(Bloomberg) -- RBC BlueBay Asset Management has increased a bet against Japanese government bonds as it expects the nation’s central bank to abandon its yield-curve control in the coming months. 

Mark Dowding, the firm’s chief investment officer, said there are “material gains” to be made once the Bank of Japan removes its cap on long-term rates, which would likely drive bond prices lower. He says such policy change could happen as soon as the BOJ next decision in April, but most likely in June. 

Speculation has been growing that Kazuo Ueda, set to helm the central bank from April, will move away from an ultra-loose monetary policy stance as price pressures build up. Japan’s main labor unions won their biggest wage hike in decades in annual negotiations, which could be used as a reason for a change in policy.

“Inflation is proving unpopular in Japan and the BOJ is starting to get blamed for this,” Dowding wrote. “Maximum stimulus was needed to curb deflationary threats, but this is no longer the case.”

BlueBay sees the fair value of the Japanese 10-year bond yield at around 1.25%, a far cry from the lows reached this month under 0.25% as concerns about the health of the US and Europe banks fueled demand for safe assets. The BOJ caps the 10-year rate at 0.5% under its current yield-curve control policy.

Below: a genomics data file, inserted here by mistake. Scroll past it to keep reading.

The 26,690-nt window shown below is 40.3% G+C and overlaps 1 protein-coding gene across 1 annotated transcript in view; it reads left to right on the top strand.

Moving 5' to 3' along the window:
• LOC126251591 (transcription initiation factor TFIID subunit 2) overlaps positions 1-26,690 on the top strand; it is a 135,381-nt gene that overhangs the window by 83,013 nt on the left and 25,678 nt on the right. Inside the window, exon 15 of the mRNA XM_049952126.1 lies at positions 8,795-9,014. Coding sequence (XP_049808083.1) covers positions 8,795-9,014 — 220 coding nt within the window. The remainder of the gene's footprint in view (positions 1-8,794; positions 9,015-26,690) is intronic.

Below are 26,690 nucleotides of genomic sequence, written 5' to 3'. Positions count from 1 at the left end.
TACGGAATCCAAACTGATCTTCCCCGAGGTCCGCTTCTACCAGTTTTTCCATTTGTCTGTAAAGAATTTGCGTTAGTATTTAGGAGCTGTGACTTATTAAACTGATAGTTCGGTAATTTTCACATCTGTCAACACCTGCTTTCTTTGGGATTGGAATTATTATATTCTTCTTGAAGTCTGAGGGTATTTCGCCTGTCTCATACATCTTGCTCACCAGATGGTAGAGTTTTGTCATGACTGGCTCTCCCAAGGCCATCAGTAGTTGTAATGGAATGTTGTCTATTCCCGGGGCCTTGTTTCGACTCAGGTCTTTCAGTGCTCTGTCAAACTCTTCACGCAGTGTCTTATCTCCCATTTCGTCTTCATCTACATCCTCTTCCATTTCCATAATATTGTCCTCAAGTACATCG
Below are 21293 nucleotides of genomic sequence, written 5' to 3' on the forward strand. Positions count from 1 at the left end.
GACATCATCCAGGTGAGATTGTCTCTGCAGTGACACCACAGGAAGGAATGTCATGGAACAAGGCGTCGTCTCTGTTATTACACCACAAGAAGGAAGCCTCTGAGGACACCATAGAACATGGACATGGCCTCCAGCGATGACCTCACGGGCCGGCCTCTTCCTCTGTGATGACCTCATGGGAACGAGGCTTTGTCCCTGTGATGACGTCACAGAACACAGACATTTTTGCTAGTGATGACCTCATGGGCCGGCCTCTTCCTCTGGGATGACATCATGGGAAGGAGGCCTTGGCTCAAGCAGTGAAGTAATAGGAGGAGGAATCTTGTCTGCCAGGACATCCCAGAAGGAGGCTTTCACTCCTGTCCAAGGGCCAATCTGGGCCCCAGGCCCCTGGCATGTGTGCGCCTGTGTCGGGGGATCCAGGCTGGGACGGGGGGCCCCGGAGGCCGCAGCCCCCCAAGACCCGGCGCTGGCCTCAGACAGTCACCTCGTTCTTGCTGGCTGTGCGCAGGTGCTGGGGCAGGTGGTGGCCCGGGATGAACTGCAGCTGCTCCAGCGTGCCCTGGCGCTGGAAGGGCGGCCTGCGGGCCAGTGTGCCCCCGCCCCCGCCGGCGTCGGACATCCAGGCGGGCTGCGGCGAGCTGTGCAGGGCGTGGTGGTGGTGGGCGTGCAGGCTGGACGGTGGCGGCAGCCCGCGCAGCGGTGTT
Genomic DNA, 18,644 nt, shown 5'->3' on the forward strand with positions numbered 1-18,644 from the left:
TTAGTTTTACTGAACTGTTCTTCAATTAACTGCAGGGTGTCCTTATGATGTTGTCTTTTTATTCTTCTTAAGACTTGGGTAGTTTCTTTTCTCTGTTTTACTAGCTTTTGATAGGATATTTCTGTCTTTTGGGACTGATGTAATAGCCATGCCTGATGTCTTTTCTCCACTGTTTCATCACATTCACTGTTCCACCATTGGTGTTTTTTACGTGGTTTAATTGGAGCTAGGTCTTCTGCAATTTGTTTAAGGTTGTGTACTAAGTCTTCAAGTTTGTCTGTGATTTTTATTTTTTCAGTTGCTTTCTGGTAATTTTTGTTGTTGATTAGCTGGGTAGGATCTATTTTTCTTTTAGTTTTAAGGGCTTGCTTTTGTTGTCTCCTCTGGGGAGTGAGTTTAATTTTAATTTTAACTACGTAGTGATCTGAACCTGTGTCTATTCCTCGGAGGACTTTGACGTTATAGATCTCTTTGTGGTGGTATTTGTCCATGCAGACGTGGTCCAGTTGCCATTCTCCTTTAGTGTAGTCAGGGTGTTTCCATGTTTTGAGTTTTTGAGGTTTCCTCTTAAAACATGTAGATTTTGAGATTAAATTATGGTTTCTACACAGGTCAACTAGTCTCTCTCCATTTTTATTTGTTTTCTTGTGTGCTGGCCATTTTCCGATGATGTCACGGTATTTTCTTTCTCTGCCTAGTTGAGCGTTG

The asset manager has previously won on bets that the BOJ would relax its monetary policy. The firm’s short position on Japanese government bonds, which benefited from the BOJ’s surprise move to raise the cap on 10-year yields in December, were now increased to the maximum level allowed by the fund.

On Friday, the BOJ expanded the range of its planned bond purchases next quarter, allowing itself to dial back buying, as upward pressure on yields receded.

Still, the dramatic rally in Japanese bonds this month, exacerbated by traders being stopped out of short trades, is a reminder of the difficulty of timing the trade right. 

“JGBs had been a popular short,” Dowding wrote. “Yet, with newsflow in Japan pointing to policy change, we think there is little reason to change views on the evolution of policy.” 

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